The communications media may be connected to a node using an input/output (I/O) adapter. The I/O adapter may be arranged to operate with any suitable technique for controlling information signals between nodes using a desired set of communications protocols, services or operating procedures. The I/O adapter may also include the appropriate physical connectors to connect the I/O adapter with a corresponding communications medium. Examples of an I/O adapter may include a network interface, a network interface card (NIC), a line card, a disc controller, video controller, audio controller, and so forth.
 In various embodiments, the communications system 100 may comprise or form part of a network, such as a WiMAX network, a broadband wireless access (BWA) network, a WLAN, a WMAN, a wireless wide area network (WWAN), a wireless personal area network (WPAN), a Code Division Multiple Access (CDMA) network, a Wide-band CDMA (WCDMA) network, a Time Division Synchronous CDMA (TD-SCDMA) network, a Time Division Multiple Access (TDMA) network, an Extended-TDMA (E-TDMA) network, a Global System for Mobile Communications (GSM) network, an Orthogonal Frequency Division Multiplexing (OFDM) network, an Orthogonal Frequency Division Multiple Access (OFDMA) network, a North American Digital Cellular (NADC) network, a Universal Mobile Telephone System (UMTS) network, a third generation (3G) network, a fourth generation (4G) network, a local area network (LAN), a wide area network (WAN), a metropolitan area network (MAN), the Internet, the World Wide Web, a cellular network, a radio network, a satellite network, and/or any other communications network configured to carry data. The embodiments are not limited in this context.
 In an embodiment, system 100 may include node 130. Node 130 may comprise, for example, a mobile device or a fixed device having wireless capabilities. A mobile device may comprise a generalized equipment set providing connectivity to other wireless devices, such as other mobile devices or fixed devices. Examples for node 130 may include a computer, server, workstation, notebook computer, handheld computer, telephone, cellular telephone, personal digital assistant (PDA), combination cellular telephone and PDA, and so forth.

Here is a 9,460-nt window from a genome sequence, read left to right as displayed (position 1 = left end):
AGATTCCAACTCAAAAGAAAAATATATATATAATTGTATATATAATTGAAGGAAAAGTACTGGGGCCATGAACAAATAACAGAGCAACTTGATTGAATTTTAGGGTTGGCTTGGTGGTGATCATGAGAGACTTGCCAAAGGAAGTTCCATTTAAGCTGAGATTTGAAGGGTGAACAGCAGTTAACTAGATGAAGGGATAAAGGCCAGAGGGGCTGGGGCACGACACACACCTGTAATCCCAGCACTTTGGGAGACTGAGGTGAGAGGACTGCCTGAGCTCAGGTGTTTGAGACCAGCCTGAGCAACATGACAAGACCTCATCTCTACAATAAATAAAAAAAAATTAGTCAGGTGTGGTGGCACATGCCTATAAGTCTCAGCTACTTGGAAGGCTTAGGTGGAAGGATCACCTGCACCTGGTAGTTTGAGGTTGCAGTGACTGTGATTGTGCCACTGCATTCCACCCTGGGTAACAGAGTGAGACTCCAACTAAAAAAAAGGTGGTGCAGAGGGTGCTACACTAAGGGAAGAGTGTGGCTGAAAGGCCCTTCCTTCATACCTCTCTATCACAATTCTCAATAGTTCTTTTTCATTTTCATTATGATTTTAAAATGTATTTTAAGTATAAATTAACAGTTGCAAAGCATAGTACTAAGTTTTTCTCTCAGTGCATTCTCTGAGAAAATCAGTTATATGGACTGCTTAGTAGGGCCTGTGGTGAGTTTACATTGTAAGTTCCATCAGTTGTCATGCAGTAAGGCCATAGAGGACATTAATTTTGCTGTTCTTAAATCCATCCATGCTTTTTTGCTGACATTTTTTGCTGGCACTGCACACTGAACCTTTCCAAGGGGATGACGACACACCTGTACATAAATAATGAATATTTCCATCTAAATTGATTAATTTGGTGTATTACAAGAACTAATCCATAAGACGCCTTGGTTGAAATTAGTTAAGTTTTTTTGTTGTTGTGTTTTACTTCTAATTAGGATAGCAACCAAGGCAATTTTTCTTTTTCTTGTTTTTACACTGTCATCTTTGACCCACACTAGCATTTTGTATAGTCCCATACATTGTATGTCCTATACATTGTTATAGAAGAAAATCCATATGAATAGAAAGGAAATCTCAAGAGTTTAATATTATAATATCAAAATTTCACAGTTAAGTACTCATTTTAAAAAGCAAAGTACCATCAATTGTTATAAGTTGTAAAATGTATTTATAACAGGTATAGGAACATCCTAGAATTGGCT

Nodes 110-130 may have one or more wireless transceivers and wireless antennas. In one embodiment, for example, nodes 110-130 may each have multiple transceivers and multiple antennas to communicate information signals over wireless shared media 160. For example, a channel 162, link, or connection may be formed using one or more frequency bands of wireless shared medium 160 for transmitting and receiving packets 164. The embodiments are not limited in this context.  FIG. 2 more specifically illustrates node 110 of the communications system 100. As shown in FIG. 2, the node may comprise multiple elements such as component 140, module 150, processor 210, memory 260, switch 220, transmitter 230, receiver 240, and antenna 250 to communicate packets 164 over wireless shared media 160. Transmitter 230 and receiver 240 may also be collectively referred to as a transceiver. Some elements may be implemented using, for example, one or more circuits, components, registers, processors, software subroutines, or any combination thereof. Although FIG. 2 shows a limited number of elements, it can be appreciated that additional or fewer elements may be used in node 110 as desired for a given implementation. The embodiments are not limited in this context.